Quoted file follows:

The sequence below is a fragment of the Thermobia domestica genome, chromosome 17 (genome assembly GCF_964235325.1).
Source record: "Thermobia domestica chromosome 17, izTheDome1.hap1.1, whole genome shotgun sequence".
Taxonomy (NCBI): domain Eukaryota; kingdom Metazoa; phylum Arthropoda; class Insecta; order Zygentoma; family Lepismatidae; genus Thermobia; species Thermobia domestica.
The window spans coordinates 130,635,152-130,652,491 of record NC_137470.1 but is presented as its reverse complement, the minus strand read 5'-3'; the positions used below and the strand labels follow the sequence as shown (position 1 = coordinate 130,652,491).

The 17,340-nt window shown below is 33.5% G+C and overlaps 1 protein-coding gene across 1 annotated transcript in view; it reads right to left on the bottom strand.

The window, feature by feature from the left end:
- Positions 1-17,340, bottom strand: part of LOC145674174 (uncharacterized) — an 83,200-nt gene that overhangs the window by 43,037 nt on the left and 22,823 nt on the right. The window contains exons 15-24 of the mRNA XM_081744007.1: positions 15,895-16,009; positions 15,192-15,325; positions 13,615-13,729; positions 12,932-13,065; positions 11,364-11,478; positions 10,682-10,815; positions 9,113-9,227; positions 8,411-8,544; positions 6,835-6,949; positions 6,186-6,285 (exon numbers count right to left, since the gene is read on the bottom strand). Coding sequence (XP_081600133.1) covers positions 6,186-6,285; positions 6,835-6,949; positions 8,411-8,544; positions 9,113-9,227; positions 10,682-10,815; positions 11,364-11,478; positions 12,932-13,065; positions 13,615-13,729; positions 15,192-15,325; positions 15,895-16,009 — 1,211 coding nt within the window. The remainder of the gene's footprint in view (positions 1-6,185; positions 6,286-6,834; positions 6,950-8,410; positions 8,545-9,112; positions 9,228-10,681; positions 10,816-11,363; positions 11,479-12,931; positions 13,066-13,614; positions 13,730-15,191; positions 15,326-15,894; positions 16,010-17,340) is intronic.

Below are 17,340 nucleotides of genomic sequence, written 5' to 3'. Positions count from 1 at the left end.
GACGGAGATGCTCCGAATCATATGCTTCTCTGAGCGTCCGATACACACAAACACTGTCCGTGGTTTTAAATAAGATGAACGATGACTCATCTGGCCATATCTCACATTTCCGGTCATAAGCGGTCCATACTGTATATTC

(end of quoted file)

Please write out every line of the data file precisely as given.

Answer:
The sequence below is a fragment of the Thermobia domestica genome, chromosome 17 (genome assembly GCF_964235325.1).
Source record: "Thermobia domestica chromosome 17, izTheDome1.hap1.1, whole genome shotgun sequence".
Taxonomy (NCBI): domain Eukaryota; kingdom Metazoa; phylum Arthropoda; class Insecta; order Zygentoma; family Lepismatidae; genus Thermobia; species Thermobia domestica.
The window spans coordinates 130,635,152-130,652,491 of record NC_137470.1 but is presented as its reverse complement, the minus strand read 5'-3'; the positions used below and the strand labels follow the sequence as shown (position 1 = coordinate 130,652,491).

The 17,340-nt window shown below is 33.5% G+C and overlaps 1 protein-coding gene across 1 annotated transcript in view; it reads right to left on the bottom strand.

The window, feature by feature from the left end:
- Positions 1-17,340, bottom strand: part of LOC145674174 (uncharacterized) — an 83,200-nt gene that overhangs the window by 43,037 nt on the left and 22,823 nt on the right. The window contains exons 15-24 of the mRNA XM_081744007.1: positions 15,895-16,009; positions 15,192-15,325; positions 13,615-13,729; positions 12,932-13,065; positions 11,364-11,478; positions 10,682-10,815; positions 9,113-9,227; positions 8,411-8,544; positions 6,835-6,949; positions 6,186-6,285 (exon numbers count right to left, since the gene is read on the bottom strand). Coding sequence (XP_081600133.1) covers positions 6,186-6,285; positions 6,835-6,949; positions 8,411-8,544; positions 9,113-9,227; positions 10,682-10,815; positions 11,364-11,478; positions 12,932-13,065; positions 13,615-13,729; positions 15,192-15,325; positions 15,895-16,009 — 1,211 coding nt within the window. The remainder of the gene's footprint in view (positions 1-6,185; positions 6,286-6,834; positions 6,950-8,410; positions 8,545-9,112; positions 9,228-10,681; positions 10,816-11,363; positions 11,479-12,931; positions 13,066-13,614; positions 13,730-15,191; positions 15,326-15,894; positions 16,010-17,340) is intronic.

Below are 17,340 nucleotides of genomic sequence, written 5' to 3'. Positions count from 1 at the left end.
GACGGAGATGCTCCGAATCATATGCTTCTCTGAGCGTCCGATACACACAAACACTGTCCGTGGTTTTAAATAAGATGAACGATGACTCATCTGGCCATATCTCACATTTCCGGTCATAAGCGGTCCATACTGTATATTC